Purpose: We conducted a phase I/II study to evaluate the efficacy of transrectal high intensity focused ultrasound in the treatment of localized prostate cancer and to assess associated complications. The efficacy of a new high intensity ultrasound device was evaluated using post-treatment prostate specific antigen (PSA) levels and histological results from prostate biopsies as end points.
Materials and methods: A total of 113 transrectal high intensity focused ultrasound sessions were performed in 50 patients with localized prostate cancer, who were not suitable candidates for radical prostatectomy. Of these patients 2 underwent salvage ultrasound treatment for locally recurrent cancer following definitive radiation therapy. Mean plus or minus standard deviation patient age, PSA and prostate volume were 70.7+/-4.54 years, 9.61+/-7.42 ng./ml. and 37.3+/-19.1 cc. The 2 different high intensity ultrasound prototypes were successfully used, and the latter prototype included several safety devices to reduce morbidity. Median followup was 24 months (range 3 to 46). Control parameters were changes in PSA and random control sextant biopsies at 1 to 3, 3 to 12, 12 to 24, 24 to 36 and 36 to 48 months.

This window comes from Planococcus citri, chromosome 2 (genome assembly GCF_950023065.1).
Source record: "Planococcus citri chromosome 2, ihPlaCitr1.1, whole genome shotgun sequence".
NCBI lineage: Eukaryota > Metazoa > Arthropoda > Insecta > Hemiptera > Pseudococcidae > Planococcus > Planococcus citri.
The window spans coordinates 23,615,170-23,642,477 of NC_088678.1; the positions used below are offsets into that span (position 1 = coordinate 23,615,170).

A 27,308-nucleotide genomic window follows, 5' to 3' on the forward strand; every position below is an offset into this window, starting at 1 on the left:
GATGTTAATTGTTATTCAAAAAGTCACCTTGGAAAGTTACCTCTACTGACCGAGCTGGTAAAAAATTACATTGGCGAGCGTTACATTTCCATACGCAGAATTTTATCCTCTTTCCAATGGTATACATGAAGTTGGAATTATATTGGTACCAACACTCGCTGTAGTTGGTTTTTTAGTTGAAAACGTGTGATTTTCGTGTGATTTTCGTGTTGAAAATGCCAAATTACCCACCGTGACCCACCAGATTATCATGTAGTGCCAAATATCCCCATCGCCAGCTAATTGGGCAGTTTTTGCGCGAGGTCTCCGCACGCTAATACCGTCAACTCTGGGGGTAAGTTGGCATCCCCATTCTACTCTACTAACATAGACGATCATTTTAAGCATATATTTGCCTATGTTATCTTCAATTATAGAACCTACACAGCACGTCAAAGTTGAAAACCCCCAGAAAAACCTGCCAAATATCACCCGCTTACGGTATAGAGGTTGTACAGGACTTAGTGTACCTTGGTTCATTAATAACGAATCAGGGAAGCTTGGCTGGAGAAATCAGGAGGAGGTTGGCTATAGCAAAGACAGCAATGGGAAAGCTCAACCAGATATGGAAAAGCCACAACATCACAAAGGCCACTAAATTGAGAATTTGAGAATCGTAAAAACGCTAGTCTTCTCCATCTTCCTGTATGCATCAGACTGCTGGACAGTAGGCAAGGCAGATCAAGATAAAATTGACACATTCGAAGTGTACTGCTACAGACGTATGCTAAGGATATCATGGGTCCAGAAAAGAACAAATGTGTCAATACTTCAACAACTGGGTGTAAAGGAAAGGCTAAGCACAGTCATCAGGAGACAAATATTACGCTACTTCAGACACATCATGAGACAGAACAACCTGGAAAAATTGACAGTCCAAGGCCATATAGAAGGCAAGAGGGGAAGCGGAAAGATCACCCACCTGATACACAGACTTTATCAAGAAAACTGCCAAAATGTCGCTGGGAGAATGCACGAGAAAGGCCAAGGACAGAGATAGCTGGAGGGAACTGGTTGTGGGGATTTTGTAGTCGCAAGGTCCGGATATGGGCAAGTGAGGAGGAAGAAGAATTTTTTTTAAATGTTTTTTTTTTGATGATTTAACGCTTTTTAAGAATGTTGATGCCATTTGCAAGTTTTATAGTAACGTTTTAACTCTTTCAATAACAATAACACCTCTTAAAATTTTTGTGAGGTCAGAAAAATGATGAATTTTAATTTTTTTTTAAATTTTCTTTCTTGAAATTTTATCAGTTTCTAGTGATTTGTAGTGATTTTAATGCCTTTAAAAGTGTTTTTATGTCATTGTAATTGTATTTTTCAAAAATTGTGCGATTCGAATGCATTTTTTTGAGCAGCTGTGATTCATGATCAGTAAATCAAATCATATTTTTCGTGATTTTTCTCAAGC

Results: For the evaluation of therapy patients were divided into 4 groups. Group 1 (complete response) included 28 patients (56%) with no residual cancer and PSA less than 4 ng./ml. (mean 0.93), group 2 (biochemical failure) 3 patients (6%) with no residual cancer and PSA greater than 4 ng./ml. (mean 6.22), group 3 (biochemical control) 9 patients (18%) with residual cancer (mean positive biopsy 1.1 of 6) and PSA less than 4 ng./ml. (mean 0.90), and group 4 (failures) 10 patients (20%) with residual cancer (mean positive biopsies 1.9 of 6) and PSA greater than 4 ng./ml. (mean 8.9). Of the 10 cases in group 4 hormone therapy was required in 3 and radiotherapy in 5. Complication rate with the first prototype device was 50% and it decreased to 17% with the second prototype.
Conclusions: Morbidity associated with high intensity focused ultrasound treatment is currently minimal. Local control of the localized prostate cancer was observed in groups 1, 2 and 3 (80%). Repeat sessions were deferred in groups 2 and 3 based on changes in PSA. These preliminary data suggest that high intensity focused ultrasound represents a valid alternative treatment strategy for patients with localized prostate cancer who are unsuitable for surgery.